Inspector General Report Reveals Some Seniors Enrolled in Medicare Advantage Plans Denied Medically Necessary Care

Inspector General Report Reveals Some Seniors Enrolled in Medicare Advantage Plans Denied Medically Necessary Care

Medicare Advantage Plans that have become popular among many seniors are offered by private insurance companies. They are advertised as alternatives to traditional Medicare that can be less expensive and provide a wider array of benefits than the traditional government-run program offers.

More than 27 million seniors are covered through private Medicare Advantage plans, which receive a set amount to cover each enrollee’s projected cost of care. The plans receive higher “risk-adjusted” payments for sicker individuals with more projected medical costs.

Those plans are offered because they are very profitable for the companies. However, a new report from the Office of the Inspector General (IG) of the Department of Health and Human Services raises troubling questions about how some companies are trying to increase their profits.

According to the report, some companies have denied access to medically necessary care by denying prior authorization and payment requests that, in fact, met Medicare coverage rules. They have done that by:

  • using clinical criteria that are not contained in Medicare coverage rules;
  • requesting unnecessary documentation; and
  • making manual review errors and system errors.

They have also sometimes denied payments to providers for some services that met both Medicare coverage rules and the companies’ own billing rules. Denying requests that meet Medicare coverage rules may prevent or delay beneficiaries from receiving medically necessary care and can burden providers.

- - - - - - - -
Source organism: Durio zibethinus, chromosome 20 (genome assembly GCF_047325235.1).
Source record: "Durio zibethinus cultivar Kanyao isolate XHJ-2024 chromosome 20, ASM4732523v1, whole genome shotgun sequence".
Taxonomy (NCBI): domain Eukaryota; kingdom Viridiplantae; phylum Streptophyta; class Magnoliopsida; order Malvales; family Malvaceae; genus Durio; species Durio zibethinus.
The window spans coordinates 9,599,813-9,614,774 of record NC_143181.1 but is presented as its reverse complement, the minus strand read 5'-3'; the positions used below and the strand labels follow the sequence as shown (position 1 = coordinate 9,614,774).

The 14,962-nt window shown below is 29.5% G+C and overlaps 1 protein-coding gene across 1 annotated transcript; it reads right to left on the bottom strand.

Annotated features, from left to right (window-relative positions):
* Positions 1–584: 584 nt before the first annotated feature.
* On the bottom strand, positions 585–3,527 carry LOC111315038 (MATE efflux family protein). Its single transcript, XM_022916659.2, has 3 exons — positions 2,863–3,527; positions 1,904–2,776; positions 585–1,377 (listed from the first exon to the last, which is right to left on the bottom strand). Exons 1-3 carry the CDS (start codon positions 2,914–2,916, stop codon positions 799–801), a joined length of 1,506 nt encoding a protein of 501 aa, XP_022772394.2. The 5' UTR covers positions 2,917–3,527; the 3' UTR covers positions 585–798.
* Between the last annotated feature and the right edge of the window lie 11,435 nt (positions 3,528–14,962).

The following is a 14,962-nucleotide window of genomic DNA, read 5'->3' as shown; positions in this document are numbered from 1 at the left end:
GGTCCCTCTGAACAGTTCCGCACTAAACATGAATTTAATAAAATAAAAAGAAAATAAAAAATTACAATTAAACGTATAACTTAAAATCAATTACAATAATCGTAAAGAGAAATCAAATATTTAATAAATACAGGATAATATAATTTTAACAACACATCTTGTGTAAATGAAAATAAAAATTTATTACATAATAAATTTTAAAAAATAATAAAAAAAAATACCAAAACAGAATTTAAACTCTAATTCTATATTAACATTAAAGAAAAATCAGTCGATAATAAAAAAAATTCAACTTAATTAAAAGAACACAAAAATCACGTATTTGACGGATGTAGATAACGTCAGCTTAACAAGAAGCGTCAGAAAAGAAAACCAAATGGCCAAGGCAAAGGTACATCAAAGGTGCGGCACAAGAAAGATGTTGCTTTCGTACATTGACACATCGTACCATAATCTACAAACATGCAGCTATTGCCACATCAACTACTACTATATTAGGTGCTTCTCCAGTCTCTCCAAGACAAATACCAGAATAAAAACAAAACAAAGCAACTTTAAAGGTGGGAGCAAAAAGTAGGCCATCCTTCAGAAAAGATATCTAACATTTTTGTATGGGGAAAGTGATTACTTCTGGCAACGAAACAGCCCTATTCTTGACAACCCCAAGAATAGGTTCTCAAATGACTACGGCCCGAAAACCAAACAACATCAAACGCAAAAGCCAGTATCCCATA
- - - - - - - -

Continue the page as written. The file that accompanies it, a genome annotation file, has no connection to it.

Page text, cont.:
Under traditional Medicare, there may be an incentive for hospitals and doctors to overtreat patients because they are paid for each service and test performed. But the fixed payment given to private plans provides “the potential incentive for insurers to deny access to services and payment in an attempt to increase their profits,” the report concluded.

According to one health care lawyer, people signing up for Medicare Advantage are surrendering their right to have a doctor determine what is medically necessary, he said, rather than have the insurer decide.

The investigators urged Medicare officials to beef up oversight of Advantage plans and provide consumers “with clear, easily accessible information about serious violations.”

Medicare officials said in a statement that they are reviewing the findings to determine the appropriate next steps, and that plans found to have repeated violations will be subject to increasing penalties.

The agency “is committed to ensuring that people with Medicare Advantage have timely access to medically necessary care,” officials said.